Award of defunct Pantranco’s franchises to Victory Liner opposedBy Paolo G. Montecillo
Philippine Daily Inquirer
The government has awarded nearly 500 bus franchises—formerly owned by the defunct Pantranco North Express Inc.—to the Victory Liner Group, a move that is feared to result in a “monopoly” in Northern and Central Luzon.
Five bus companies servicing the North and Central Luzon routes have asked Transportation Secretary Mar Roxas to reverse a Land Transportation Franchising and Regulatory Board (LTFRB) decision giving the Hernandez family, which controls several bus companies, hundreds of new franchises for routes in Central and Northern Luzon.
“Never in the history of public service law has there been a wholesale grant of 489 units in a single decision to one bus-owning family,” bus operators GV Florida Lines, Dagupan Bus Lines, Saulog Transit, Partas and Baliwag Transit said in a letter to Roxas.
In the same letter, the bus operators urged Roxas to investigate “the hasty and illegal award of the long-dead franchises of Pantranco to members of the Hernandez family.”
Pantranco used to own the 489 bus franchises in question. However, the bus operators said, these bus franchises expired in 1993 after the bus company’s collapse and were later declared “dead” by the LTFRB.
“The DOTC and LTFRB had consistently ruled over the past 20 years that the lines of the long-defunct Pantraco had expired. The award would wreak havoc on the franchising rules of the Public Service Law,” they claimed.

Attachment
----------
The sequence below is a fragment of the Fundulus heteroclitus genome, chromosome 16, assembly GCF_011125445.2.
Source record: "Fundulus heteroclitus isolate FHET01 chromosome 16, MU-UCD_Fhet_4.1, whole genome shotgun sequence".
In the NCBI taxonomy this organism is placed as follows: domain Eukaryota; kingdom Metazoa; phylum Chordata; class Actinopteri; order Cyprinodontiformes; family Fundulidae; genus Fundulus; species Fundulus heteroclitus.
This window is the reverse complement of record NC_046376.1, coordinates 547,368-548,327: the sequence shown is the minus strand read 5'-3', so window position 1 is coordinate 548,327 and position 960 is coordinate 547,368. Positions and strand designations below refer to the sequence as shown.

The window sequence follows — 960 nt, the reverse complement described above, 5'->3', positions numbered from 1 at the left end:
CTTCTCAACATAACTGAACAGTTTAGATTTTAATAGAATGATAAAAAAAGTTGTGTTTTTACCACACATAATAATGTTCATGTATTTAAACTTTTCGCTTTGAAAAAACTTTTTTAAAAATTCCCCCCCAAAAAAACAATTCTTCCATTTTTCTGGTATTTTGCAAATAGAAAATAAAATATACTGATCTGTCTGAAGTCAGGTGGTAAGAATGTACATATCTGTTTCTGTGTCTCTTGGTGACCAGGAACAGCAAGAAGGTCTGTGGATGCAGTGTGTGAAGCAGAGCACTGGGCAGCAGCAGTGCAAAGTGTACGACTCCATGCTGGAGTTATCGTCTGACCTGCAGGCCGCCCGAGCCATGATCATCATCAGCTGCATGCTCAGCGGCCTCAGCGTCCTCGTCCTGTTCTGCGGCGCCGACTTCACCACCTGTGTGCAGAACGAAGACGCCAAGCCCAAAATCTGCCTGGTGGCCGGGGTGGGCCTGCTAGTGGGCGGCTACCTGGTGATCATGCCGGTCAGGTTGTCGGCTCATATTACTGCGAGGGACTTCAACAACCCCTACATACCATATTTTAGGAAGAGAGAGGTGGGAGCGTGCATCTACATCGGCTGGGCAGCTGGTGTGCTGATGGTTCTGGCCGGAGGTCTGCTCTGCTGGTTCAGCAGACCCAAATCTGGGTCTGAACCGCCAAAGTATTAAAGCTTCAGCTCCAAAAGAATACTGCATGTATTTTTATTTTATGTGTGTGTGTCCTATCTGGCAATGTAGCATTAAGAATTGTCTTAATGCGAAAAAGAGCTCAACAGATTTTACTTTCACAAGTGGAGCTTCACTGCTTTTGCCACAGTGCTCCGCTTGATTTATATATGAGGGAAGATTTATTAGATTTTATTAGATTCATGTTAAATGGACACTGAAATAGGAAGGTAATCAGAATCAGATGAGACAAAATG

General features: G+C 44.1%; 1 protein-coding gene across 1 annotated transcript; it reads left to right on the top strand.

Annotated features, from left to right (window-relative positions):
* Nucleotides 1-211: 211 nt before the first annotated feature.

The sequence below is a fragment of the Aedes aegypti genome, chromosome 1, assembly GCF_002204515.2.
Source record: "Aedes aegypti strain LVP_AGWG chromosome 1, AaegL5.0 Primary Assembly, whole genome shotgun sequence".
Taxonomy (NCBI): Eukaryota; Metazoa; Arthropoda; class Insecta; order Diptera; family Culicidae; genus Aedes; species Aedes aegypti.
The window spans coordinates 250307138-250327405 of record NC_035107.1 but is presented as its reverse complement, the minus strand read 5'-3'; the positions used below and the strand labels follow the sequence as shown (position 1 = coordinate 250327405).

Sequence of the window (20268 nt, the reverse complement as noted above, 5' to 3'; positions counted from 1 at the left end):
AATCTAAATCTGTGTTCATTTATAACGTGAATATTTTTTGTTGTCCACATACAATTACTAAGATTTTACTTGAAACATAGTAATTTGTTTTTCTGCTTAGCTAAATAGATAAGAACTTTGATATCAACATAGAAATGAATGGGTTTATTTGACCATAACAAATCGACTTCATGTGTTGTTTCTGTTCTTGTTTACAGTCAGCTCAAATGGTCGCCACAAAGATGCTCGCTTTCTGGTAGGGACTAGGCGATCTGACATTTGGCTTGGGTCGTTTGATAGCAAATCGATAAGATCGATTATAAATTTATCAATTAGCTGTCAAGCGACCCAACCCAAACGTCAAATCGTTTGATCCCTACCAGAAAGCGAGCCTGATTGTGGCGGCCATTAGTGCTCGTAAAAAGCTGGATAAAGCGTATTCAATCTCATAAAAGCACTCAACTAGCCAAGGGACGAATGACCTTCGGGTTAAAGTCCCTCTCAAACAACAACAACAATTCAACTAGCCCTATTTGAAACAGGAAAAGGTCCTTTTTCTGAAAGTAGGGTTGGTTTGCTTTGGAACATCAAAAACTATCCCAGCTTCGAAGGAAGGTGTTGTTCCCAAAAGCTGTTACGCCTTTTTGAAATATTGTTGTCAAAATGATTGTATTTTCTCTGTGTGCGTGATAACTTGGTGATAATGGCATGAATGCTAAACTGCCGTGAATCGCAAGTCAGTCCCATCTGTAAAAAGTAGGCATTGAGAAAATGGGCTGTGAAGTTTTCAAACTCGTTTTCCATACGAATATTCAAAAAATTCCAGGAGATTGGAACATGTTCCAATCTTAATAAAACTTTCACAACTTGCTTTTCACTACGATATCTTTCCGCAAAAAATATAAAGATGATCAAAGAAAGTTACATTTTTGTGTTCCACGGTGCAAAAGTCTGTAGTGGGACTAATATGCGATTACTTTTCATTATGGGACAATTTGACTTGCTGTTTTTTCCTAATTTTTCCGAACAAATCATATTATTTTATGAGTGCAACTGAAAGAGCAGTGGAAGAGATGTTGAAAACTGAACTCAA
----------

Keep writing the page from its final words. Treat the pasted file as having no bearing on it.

The five complaining companies said that in January this year, LTFRB officials had testified before Congress that the franchises in question could and would no longer be revived.
However, in a decision in March, the LTFRB—acting on orders from the Court of Appeals and the Department of Transportation and Communications—granted the said franchises to the Pantranco Retrenched Employees Association (Panrea) and the Pantranco Employees Association (PEA).
The two workers’ groups that claimed the franchises, in lieu of their unpaid retirement benefits, subsequently sold them to the Hernandez family.
The Hernandez family controls Victory Liner, Pangasinan Five Star, Bataan Transit, First North Luzon Bus Co. and Luzon Cisco Transport.
The five complaining companies criticized the LTFRB, saying that its decision would give the Hernandez group a virtual monopoly of the lucrative Northern and Central Luzon bus routes.
“Even the most corrupt schemers under the previous administration dared not resurrect the dead franchises… because there was barely any legal cover for reviving certificates of public convenience that had already expired,” the bus companies said in the letter to Roxas.
LTFRB board member Manuel Iway, however, said the agency did not err in its decision, stressing that the Pantranco franchises never expired. “Pantranco’s management filed for an extension of the validity of their franchises before the company closed down,” Iway said.
“The extension was never acted on by the previous boards. But now, we are just complying with the Court of Appeal’s order. How could we have known that the workers would sell the franchises to Victory Liner?” Iway added.
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